Interestingly, in Dr. Cohen’s study, changes in forage were associated with the incidence of colic much more than changes in the grain portion of the diet or any other single factor. Given that forage is 50-90% of the diet for most horses, this is fairly logical. Going from a poor quality forage, which would be low in digestible energy (DE) and high in neutral detergent fiber (NDF), to a high quality forage, which would be higher in DE and lower in NDF, would certainly present a change to the micro-flora in the hind gut and could cause some gastric disturbances leading to colic. Going from high quality forage to low quality forage could also lead to impaction colic, particularly if dental care and water intake are marginal. In this study, the type of concentrate fed was not associated with colic. The common statement “My horse has colic, it must be the feed,” may refer more to the forage in the diet than to the concentrate in the diet.
This should perhaps be more accurately termed starch and sugar overload and is a leading cause of gas colic and some forms of laminitis. Nutritionists are more likely to use the term Non-Fiber Carbohydrate (NFC) or Non-Structural Carbohydrate to define the amount of starch and sugar in a diet. Undigested starch and/or sugar reaching the hindgut can be one of the leading causes of gas colic and contributes to the incidence of laminitis following colic. The starch and sugar ferment rapidly, causing gas production, a drop in the pH of the gut, a change in the micro-flora population of the gut and the production of endotoxins. The risk of grain overload can be reduced in several ways:
1. Do NOT let the horses get out and eat in the grain bin! Owners need to use secure feed storage areas.
2. Limit the amount of grain/concentrate fed per feeding to 0.5% of bodyweight or less. Split the total into at least 2 or more feedings per day as needed.
3. Feed hay continuously or at least 2 hours prior to feeding grain.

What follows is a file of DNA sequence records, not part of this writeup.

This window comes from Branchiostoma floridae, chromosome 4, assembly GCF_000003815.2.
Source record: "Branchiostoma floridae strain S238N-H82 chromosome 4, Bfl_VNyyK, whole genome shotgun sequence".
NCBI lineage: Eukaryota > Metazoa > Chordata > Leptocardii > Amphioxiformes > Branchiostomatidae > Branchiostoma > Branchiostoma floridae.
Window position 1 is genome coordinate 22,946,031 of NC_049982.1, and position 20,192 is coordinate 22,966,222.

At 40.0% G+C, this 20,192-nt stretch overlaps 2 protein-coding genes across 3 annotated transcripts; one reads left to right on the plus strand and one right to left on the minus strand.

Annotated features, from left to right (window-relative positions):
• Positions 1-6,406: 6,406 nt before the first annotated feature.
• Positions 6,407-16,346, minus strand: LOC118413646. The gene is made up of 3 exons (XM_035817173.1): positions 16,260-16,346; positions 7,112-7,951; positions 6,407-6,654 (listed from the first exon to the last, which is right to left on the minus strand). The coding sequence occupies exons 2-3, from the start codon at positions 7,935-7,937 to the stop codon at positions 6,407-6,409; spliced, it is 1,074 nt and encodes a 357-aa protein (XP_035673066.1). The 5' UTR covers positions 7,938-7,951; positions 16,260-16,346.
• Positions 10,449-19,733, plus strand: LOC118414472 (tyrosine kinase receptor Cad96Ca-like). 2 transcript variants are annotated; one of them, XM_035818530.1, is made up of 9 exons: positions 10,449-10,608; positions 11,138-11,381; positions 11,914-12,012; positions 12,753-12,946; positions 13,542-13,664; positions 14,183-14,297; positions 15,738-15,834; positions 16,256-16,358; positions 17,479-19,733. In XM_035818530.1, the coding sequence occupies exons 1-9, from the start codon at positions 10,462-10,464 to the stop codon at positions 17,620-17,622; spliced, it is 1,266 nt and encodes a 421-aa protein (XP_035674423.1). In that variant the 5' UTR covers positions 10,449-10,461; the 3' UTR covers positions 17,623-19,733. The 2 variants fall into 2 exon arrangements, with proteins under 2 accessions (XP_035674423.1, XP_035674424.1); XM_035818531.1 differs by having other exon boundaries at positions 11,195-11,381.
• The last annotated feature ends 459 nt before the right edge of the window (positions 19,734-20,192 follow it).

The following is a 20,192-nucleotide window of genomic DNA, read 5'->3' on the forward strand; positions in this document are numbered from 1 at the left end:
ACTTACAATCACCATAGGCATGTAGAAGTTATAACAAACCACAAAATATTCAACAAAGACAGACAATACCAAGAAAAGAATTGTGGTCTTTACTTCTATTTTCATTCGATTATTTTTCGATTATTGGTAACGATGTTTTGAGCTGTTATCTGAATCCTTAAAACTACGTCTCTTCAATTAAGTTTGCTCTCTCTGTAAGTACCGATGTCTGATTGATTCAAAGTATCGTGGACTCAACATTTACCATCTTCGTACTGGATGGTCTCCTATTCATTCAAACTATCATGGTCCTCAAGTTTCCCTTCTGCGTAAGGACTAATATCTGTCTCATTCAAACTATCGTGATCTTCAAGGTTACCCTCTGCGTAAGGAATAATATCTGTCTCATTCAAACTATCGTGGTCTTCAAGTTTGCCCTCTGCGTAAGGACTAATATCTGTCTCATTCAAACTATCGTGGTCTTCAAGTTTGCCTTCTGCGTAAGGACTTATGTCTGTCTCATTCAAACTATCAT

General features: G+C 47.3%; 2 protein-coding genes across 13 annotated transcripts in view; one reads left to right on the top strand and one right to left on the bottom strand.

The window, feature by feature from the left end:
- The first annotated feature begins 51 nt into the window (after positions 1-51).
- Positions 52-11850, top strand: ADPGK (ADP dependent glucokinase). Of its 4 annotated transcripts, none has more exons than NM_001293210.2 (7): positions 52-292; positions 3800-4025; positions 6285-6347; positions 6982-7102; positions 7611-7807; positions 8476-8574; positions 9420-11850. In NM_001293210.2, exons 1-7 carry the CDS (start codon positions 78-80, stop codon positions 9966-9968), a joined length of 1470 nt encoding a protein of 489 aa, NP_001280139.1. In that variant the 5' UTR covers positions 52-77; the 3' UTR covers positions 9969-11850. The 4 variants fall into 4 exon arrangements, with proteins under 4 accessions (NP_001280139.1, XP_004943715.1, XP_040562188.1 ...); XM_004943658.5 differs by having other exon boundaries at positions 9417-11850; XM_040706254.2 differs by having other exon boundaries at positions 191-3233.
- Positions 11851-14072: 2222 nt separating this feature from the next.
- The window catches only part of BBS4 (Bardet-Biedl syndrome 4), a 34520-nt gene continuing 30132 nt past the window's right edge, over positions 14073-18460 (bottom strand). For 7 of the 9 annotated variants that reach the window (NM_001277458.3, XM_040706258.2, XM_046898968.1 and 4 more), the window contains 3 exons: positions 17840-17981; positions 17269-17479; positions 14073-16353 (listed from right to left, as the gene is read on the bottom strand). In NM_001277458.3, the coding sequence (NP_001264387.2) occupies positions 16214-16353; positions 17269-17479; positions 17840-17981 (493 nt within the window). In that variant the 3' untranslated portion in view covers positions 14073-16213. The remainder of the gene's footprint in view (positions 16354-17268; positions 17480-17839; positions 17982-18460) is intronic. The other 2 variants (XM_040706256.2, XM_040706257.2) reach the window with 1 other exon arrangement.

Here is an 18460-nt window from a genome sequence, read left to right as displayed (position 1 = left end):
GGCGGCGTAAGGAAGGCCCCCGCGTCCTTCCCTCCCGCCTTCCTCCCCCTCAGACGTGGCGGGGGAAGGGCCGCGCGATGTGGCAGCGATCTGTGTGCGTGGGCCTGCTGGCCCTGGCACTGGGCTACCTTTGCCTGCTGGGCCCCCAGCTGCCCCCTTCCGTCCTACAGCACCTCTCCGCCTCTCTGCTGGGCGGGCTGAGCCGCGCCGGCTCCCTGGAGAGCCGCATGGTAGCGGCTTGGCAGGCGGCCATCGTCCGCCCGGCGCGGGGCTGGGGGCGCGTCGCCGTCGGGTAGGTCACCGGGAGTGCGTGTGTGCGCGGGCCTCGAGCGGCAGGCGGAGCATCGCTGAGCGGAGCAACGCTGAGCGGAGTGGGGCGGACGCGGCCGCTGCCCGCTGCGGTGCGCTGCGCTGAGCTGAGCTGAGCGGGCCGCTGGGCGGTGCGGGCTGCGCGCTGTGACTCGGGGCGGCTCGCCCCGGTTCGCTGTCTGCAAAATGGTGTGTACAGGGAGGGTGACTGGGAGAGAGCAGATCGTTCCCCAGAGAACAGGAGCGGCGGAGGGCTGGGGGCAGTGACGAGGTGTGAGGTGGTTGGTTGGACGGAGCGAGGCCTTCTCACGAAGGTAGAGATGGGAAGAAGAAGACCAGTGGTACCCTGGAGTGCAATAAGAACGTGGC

4. If high levels of a grain/concentrate need to be fed, use products with higher fiber levels and added fat from vegetable oil sources.
5. Consider adding a high fat supplement if high-energy intakes are required to maintain body condition rather than just adding grain. DE from digestible fiber and from oil is less likely to create problems than DE from high NFC levels.
6. Limit access to rapidly growing pasture. Lush pastures can be high in fructans, a form of plant sugar. These fructans function like starch and sugar from grains and can create the same problems in the hindgut of the horse.
The trend in commercial feed production is toward lower protein, higher fiber and higher fat products; particularly in those products going to performance horses that are going to have higher concentrate intakes.
Probiotics, which includes both Direct-Fed Microbials and Yeast products, can be beneficial in a number of circumstances. Direct-Fed Microbials (DFM) include live bacteria such as Lactobacillus acidophilus, Lactobacillus casei etc. These help maintain the population of beneficial bacteria in the hindgut. Horses that are under stress or that have been on antibiotics may benefit from DFM addition. Yeast culture or yeast also helps maintain the microbial population and may improve fiber digestion.
Improvements in feeding management, including all of the above factors, can be extremely useful in reducing the losses horse owners sustain from colic. Colic prevention is an area where prevention is clearly much better than treatment.
NAHMS Equine Study 1998
Centers for Epidemiology and Animal Health
USDA: APHIS: VS, attn. NAHMS
555 South Howes
Fort Collins, CO 80521
Cohen, Noah D. VMD, MPH, PhD, DACVIM, Gibbs, Pete G. PhD, Woods, April, BS, “Dietary and other Management Factors Associated with Colic in Horses”, JAVMA, Volume 215, No. 1, July 1, 1999.